Colorado mountains
From Long-Term Data to Understanding: Toward a Predictive Ecology
2015 LTER ASM Estes Park, CO - August 30 - September 2, 2015

Influences of riparian forest structure and stand development on vertebrate biomass in headwater streams

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Presenter/Primary Author: 
Matthew Kaylor
Dana Warren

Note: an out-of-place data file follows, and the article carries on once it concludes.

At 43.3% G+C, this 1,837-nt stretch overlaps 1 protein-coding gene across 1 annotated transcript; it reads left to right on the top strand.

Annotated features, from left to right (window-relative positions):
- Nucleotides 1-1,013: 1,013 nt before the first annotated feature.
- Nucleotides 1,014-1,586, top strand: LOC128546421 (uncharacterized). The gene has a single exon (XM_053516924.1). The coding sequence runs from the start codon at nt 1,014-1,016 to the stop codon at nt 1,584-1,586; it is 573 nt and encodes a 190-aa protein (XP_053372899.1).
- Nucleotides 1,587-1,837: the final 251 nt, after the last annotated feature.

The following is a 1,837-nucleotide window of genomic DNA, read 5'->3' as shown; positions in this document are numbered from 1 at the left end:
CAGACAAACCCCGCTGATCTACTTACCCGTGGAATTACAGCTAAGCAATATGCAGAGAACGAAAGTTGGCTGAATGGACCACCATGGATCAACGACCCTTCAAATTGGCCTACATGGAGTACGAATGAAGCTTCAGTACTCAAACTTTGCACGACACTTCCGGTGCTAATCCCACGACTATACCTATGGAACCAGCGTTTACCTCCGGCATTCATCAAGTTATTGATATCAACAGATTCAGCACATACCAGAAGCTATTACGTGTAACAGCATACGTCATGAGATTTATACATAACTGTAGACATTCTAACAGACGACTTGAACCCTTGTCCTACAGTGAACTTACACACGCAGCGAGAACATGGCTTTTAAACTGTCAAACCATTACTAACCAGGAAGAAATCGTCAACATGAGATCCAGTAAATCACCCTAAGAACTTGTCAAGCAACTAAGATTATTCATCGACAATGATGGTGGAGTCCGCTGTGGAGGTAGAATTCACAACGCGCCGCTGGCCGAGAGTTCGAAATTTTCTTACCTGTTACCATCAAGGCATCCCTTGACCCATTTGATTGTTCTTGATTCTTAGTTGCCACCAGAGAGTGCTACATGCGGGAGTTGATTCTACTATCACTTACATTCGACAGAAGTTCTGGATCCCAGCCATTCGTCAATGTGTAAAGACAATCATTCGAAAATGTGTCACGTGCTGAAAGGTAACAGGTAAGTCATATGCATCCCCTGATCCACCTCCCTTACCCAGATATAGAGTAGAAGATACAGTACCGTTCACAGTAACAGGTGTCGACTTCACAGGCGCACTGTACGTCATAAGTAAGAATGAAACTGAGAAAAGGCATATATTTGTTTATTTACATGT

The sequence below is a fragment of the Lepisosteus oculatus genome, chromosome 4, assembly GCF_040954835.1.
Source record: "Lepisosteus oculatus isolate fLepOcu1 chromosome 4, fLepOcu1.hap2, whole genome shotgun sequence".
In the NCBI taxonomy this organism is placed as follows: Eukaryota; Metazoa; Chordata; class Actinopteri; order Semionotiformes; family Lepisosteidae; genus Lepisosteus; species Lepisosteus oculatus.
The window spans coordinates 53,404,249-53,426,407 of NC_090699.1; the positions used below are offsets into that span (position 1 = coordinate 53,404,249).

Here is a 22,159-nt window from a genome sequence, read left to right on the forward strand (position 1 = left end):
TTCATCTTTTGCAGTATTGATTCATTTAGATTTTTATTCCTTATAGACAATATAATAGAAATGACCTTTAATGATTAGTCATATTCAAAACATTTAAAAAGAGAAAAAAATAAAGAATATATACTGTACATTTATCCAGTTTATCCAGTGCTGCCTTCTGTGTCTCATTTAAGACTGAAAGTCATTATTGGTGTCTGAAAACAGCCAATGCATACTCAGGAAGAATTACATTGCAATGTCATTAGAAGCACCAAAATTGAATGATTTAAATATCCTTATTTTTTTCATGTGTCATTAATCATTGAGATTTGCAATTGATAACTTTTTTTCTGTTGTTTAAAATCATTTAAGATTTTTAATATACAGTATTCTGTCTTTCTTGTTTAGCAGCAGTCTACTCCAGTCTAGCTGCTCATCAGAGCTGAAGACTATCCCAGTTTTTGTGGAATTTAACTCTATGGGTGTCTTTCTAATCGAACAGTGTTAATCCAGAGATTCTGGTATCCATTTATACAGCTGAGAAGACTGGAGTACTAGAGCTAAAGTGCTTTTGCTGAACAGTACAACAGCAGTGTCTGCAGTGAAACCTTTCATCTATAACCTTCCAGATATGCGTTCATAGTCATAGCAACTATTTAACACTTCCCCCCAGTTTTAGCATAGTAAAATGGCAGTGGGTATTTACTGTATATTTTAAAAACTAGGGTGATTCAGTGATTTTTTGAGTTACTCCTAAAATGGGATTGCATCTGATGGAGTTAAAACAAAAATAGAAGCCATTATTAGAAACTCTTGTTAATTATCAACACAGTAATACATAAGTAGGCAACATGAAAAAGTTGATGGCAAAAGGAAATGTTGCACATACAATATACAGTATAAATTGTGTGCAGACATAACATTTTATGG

Riparian forests are dynamic, changing as a result of stand development processes, disturbance, and anthropogenic activities, which in-turn influence large wood recruitment, light availability, and organic matter inputs to adjacent streams. In this study, we evaluated how the age and stage of riparian stand development influenced adjacent stream habitat, light availability and biota in western Oregon headwaters. We first assessed changes in stream habitat and fish biomass over time as we revisited five sites where surveys conducted in the late 1970’s had demonstrated increased fish biomass in response to greater light associated with riparian harvest. Surveys in 2014 indicate that trout biomass in these reaches has decreased – likely in response to riparian stand development, canopy closure, and reduced primary production.  We also used a space-for-time approach to explore relationships between the age/stage of the riparian forest, stream habitat, stream light availability, periphyton stocks, invertebrate abundance, and vertebrate (fish and salamander) biomass in 9 streams with paired old-growth and second-growth reaches. Canopy openness was positively correlated with periphyton stocks, invertebrate abundance, and total vertebrate biomass, suggesting strong bottom-up controls on stream biota. These results highlight the importance of stream light regimes and the potential for riparian forest age controls on light to influence invertebrate and vertebrate populations. 


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